Sunday, November 21, 2010
The two weeks before Thanksgiving is Sweet Potato harvest time in Utley and Elgin, Bastrop County,Texas. The deeps sands found in numerous locations make this one of the few vegetables that can thrive through the summer. The other commercial crops being Okra, Watermelons,Cucumbers (some years) and Cantaloupe, But Sweet Potato is King here, Once this was big peanut country, but only a few people grow them anymore. They drain the soil of nutrients leaving the sandy soil "dead" if those nutrients are not replaced. There are a variety of winter greens that grow excellently with normal winter and rain. Those include, kale, mustard, turnip, collard, cilantro and green onions but these are usually found in the farmers markets vs. the big chains....Some citrus also makes it through to local markets but most of that comes from further south due to the frost potential. Pears and the very few peaches grown here are long gone with the pears done by early Sept. And of course there are the Figs and Pecans...This is a bumper year for pecans that are falling in abundance now. Black walnuts grow wild but there is little demand for those or the hog nut hickory here. A real October treat is fragile and very sweet native Texas Black Persimmon which is found no where else in the world and defies cultivation...I will do a special blog on that soon. They do not last long as once they ripen and turn black every creature in the woods is after them. Pepper, tomatoes and blackberries also are easily grown but usually are found in the kitchen or at farmer's markets...While not a edible vegetable, some folks are successful with growing a wide range of gourds including bird house gourds....My soil is not up to snuff for these.
Like the local sausage no better sweet potato can be found in the state it is said. The sugar content is high and these yams lack the stringiness of those frequently brought in from elsewhere.
It is hard locally to even give them away during the holiday season here as the tubers will be harvested until Christmas, I was recently at a local grocery store and they were 9 cents a pound but typically the HEB chains sells them for .17 during the short harvest season. Yellow onions are affordable again as well. However folks from all over come to buy them by the case and it is not uncommon to see highway vendors set up on highway intersections with their stacks of boxes. What I am curious about is whether feral hogs pose a problem to the potato farmers here. I have heard no complaints but I have no spoken much with the farmers about that.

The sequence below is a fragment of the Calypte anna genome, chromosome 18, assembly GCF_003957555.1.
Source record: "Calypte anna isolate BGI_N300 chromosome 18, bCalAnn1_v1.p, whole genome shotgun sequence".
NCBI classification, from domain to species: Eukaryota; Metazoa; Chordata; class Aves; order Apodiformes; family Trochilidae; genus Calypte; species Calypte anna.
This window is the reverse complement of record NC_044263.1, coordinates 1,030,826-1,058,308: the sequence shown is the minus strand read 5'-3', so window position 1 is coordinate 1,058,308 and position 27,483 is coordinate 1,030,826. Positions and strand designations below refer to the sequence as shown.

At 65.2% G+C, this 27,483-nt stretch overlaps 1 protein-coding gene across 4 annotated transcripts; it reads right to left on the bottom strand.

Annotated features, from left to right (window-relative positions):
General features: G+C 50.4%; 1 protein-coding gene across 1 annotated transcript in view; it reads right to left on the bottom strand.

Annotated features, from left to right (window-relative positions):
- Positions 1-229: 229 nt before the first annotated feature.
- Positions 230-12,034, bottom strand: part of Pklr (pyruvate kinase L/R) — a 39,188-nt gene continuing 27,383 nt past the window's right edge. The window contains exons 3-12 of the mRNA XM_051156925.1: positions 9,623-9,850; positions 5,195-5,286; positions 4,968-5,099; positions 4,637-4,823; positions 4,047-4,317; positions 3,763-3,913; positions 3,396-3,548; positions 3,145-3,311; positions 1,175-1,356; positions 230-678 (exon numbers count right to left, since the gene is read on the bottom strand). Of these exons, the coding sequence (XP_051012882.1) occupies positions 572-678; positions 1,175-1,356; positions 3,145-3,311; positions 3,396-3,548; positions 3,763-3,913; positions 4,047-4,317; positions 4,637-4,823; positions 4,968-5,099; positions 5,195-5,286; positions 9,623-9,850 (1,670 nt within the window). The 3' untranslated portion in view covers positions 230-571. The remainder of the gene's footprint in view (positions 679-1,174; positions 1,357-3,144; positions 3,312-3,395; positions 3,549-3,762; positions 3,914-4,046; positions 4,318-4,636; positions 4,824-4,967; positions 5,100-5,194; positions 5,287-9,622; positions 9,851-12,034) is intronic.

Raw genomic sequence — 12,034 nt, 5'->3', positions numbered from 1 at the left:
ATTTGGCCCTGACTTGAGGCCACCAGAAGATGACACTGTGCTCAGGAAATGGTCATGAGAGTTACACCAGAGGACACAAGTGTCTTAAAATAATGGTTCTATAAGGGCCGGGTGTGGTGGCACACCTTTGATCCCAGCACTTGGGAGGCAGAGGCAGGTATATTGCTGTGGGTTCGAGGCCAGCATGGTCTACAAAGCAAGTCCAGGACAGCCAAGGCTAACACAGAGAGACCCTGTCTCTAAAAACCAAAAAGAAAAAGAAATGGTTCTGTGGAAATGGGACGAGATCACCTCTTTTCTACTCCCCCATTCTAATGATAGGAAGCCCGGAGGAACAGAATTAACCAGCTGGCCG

There are a lot of recipes for sweet potatoes online...I recently found one for fried sweet potato cakes that will just knock your socks off...Experiment and get while they still smell of earth. And check out this article from "Nutrition" magazine
Friday, November 19, 2010
Well, so it went. I had what I hoped would be a nice camp fire lined up outside but after lighting it up tonight, discovered that drought kilt Cedar Elm is not the best choice of fuel for that purpose…I remembered that then, almost as bad as willow on the old fishing trips to Granger and Lake Sommerville…….…As everyone knows, no matter where you sit around a campfire, the smoke will follow you and Cedar Elm makes a ton of smoke and seems to be especially fond of people……We shortly were literally “cured”. But it burnt well and a lot of those little brown stink bugs left the ship so to speak as things got hot.
The results for our Long-eared Owl efforts were mixed. Nothing replied to recordings close by, that we heard or saw, but at 9:07 there were four “Who” notes from well down the hill, fairly distant, spaced about 3 seconds apart…And then no more…We were to busy chatting at the time as well……No total agreement was reached on the culprit and none of us know the calls well other than via the online recordings provided by the folks on Texbirds .…I lean toward LEOW however…….Anyway we left the smoke and walked down to the road hoping for more calls…Walking down the road under a bright moon we attracted the attention of a few dogs. The road is only about a mile and a third long but I swear there must be 12-15 dogs on it because once we got greetings from two we soon had dogs as far as we could hear along the road wishing to make our acquaintance as well…It was aggravating but the dogs here are just not used to people walking this dead end road at night…Doing their jobs well I guess….We heard no owls before returning to the property….. just the dogs and a loud diesel pickup which slowed enough to only coat us lightly with caliche dust as it passed..
We heard the whistling wings of a Woodcock as we walked up the road to the cabin.
Had moderately good looks at a Screech Owl I whistled in, heard 2 Barred Owls down on Wilbarger Creek and bless it’s soul, a Barn Owl called twice despite the bright moon though it was not seen…Strangely no Great Horneds were heard.
Raccoons quarreled in the woods, an Armadillo shuffled thru the leaves, a rooster crowed and a donkey brayed (I reckon fired up by the dogs). A possum was on the porch when we returned eating sweet potato skins and some stuff the cat did not want and clattering about with an oily sardine can, blissfully and completely ignorant of our presence…..
Had a black light out for bugs, but it only drew in a handful of moths of the dull sort.
I was stingy and did not want to burn good seasoned oak for a campfire on the return and since we already smelled like walking ash trays and cigar butts , I threw some more old Cedar Elm on the coals which I needed to be rid of anyway, plus some large chunks of bamboo , some 2+ inches in dia, for the “fireworks” which surprised all, even me on such a quiet night….I was worried it might alarm the neighbors, it was so loud…… …….Laundry tomorrow for sure.